As the number of enrollments in online adult education continues to increase, instructional designers must address the issue of how to foster the desire for sustained and enduring learning; and more importantly, prepare students for this lifelong learning process. The purpose of this study was to obtain consensus on an integrated set of components for designing an online orientation course that helps students become more self-directed. A modified Delphi study was created to identify what online orientation course components instructional designers believe are necessary to promote learner autonomy. A group of 50 instructional designers met the minimum requirement of at least five years' instructional design experience in online higher education. The other four instructional designers qualified as experts based on a minimum of 10 years' instructional design experience combining post-secondary, computer-based tutorials, blended learning, instructor-led, and online orientation course development. All participants had additional experience in at least two specific areas covering the (a) development, design, or teaching of an online higher education orientation course; (b) were published authors in the field of self-directed learning or online learning in higher education; (c) or had experience managing online orientation courses in corporate environments. The panel of experts reached consensus on all 25 components. Out of the 25 total components reviewed for designing an online orientation course that promotes learner autonomy, 17 components were considered to be required in the institutional, collaborative, and basic skills categories and eight components were recommended in the basic skills and self-direction categories. Instructional designers, online educational institutions, and academic leadership in adult online education can use this integrated set of components as a guide for designing online orientation courses that help prepare adult learners for the demand of learner-centered environments.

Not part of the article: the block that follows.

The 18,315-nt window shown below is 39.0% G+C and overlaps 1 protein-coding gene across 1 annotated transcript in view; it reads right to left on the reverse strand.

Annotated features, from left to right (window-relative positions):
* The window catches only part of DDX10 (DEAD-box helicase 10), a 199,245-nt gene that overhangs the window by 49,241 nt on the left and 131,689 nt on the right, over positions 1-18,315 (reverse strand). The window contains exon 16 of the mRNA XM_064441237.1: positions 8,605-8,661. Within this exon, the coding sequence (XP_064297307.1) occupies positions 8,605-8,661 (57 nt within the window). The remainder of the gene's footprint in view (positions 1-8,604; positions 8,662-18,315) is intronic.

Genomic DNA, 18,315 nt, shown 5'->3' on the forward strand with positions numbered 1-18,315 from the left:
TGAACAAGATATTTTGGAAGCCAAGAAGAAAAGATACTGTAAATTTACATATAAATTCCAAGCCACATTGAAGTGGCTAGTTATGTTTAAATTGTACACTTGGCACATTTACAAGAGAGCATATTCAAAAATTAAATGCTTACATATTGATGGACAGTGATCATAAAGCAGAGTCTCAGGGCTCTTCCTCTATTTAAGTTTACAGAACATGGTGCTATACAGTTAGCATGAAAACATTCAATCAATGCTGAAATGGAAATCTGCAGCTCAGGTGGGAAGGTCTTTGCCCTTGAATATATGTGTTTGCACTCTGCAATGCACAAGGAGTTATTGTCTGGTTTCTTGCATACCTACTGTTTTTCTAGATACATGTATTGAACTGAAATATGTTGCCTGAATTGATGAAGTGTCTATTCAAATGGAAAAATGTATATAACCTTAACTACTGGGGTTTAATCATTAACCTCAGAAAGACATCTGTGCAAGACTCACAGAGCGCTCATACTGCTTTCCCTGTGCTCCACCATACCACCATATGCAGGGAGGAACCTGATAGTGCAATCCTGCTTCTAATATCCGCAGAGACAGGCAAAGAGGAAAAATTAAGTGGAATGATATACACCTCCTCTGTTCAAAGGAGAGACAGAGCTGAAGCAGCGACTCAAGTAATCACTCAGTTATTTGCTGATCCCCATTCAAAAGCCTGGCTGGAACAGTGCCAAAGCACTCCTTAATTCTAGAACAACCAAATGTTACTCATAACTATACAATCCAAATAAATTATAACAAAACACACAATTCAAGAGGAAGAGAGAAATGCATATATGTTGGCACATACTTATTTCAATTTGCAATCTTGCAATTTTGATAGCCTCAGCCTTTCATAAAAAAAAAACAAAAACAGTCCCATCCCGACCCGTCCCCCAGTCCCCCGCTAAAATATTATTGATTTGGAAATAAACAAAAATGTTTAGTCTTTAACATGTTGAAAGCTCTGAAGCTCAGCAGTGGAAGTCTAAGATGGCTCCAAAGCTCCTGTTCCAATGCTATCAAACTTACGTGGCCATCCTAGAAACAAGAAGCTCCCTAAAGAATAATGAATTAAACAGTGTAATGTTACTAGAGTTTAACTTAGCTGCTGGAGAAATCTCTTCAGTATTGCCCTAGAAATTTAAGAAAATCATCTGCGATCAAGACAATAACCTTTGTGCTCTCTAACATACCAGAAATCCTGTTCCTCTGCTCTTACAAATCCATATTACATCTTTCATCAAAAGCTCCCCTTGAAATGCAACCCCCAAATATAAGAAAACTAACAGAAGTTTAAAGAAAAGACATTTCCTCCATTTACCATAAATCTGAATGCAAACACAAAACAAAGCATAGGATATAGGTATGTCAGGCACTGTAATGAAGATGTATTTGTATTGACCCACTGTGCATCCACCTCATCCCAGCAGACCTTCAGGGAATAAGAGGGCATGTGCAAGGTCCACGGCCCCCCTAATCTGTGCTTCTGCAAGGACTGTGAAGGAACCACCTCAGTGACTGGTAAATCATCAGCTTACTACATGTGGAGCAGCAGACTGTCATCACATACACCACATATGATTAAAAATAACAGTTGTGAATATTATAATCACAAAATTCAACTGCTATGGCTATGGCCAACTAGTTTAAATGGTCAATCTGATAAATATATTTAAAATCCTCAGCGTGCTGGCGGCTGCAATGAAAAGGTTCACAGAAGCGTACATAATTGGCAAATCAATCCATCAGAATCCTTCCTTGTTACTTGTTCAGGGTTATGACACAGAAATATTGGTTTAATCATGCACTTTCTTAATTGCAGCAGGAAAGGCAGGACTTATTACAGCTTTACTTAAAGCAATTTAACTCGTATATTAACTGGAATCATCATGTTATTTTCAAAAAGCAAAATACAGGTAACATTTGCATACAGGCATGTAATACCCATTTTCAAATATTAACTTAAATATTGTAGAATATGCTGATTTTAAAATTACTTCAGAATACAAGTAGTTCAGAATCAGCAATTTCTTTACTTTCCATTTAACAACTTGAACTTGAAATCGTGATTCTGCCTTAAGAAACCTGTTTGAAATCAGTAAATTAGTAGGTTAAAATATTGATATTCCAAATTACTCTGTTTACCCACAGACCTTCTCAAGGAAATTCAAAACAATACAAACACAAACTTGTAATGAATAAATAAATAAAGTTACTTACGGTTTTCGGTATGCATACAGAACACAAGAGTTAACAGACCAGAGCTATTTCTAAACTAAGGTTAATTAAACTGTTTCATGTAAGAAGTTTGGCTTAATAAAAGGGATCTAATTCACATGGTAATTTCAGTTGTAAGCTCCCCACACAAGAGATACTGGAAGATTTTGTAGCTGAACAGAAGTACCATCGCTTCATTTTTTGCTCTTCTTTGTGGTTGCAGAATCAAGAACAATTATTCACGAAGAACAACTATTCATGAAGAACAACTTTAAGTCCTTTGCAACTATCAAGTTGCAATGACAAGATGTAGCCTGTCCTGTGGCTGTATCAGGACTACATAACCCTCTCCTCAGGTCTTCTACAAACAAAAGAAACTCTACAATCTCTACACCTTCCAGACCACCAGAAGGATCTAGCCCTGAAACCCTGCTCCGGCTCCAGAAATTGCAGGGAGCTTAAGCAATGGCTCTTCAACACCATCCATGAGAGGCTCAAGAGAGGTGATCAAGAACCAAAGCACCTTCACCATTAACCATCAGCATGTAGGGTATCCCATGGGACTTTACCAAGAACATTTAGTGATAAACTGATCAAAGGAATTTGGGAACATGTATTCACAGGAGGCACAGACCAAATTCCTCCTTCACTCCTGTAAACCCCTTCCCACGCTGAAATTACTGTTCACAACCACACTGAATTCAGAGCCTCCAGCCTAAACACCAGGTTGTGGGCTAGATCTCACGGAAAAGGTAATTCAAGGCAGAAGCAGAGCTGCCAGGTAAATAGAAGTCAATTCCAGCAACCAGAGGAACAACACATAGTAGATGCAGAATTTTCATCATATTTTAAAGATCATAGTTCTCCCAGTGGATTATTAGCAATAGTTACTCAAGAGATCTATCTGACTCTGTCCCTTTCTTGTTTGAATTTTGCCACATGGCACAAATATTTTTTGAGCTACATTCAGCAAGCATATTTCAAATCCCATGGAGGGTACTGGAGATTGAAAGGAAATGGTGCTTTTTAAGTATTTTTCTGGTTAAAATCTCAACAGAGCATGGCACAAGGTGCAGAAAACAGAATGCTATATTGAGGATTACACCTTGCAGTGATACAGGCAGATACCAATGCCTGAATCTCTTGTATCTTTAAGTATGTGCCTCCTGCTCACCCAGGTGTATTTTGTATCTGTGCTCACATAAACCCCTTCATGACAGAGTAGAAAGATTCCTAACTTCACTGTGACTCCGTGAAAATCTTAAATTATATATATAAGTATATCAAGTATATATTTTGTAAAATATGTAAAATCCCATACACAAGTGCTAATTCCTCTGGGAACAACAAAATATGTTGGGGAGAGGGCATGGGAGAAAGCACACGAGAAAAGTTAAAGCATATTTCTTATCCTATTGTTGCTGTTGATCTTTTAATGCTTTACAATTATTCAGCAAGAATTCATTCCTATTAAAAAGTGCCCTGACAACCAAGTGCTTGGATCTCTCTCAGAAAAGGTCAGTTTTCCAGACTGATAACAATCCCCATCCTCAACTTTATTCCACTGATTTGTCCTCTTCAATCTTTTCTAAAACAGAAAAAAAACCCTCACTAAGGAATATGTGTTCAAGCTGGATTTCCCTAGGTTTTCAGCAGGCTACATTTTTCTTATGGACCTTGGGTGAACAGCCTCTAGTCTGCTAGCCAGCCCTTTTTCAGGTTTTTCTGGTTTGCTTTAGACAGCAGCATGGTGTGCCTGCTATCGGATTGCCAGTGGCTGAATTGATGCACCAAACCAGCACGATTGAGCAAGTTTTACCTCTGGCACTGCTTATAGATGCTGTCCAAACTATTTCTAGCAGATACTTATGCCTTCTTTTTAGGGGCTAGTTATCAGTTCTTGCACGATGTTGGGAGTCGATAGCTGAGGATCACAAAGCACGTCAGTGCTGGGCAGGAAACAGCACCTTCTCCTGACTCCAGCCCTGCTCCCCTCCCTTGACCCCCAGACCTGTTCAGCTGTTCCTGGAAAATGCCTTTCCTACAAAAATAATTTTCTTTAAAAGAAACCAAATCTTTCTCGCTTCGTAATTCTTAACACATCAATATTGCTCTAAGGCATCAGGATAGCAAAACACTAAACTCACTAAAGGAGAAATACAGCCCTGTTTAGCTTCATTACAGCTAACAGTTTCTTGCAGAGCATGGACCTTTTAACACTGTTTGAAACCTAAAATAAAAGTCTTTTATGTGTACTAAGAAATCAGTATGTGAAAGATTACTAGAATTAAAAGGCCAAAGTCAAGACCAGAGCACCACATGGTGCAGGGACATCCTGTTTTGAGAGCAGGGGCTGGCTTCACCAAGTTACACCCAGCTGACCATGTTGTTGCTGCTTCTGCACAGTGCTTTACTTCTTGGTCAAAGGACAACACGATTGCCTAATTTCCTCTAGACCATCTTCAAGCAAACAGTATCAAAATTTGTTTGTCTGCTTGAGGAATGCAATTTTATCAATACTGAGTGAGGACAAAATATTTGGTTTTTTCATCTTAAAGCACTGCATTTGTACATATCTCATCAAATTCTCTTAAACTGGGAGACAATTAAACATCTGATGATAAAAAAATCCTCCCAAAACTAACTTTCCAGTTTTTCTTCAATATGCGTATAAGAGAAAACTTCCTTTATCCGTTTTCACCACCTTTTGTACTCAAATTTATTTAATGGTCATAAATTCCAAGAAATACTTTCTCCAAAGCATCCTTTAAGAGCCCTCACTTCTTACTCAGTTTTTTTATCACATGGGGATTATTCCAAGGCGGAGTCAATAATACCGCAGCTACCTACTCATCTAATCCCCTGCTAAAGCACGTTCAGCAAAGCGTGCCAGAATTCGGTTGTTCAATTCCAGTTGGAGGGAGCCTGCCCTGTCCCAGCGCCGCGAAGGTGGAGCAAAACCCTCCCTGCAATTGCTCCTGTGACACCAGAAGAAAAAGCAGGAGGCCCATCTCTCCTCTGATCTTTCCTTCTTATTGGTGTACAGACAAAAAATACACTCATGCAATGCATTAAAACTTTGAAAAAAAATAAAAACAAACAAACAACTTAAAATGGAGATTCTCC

|Subjects||Instructional design; Adult education; Educational technology; Higher education|
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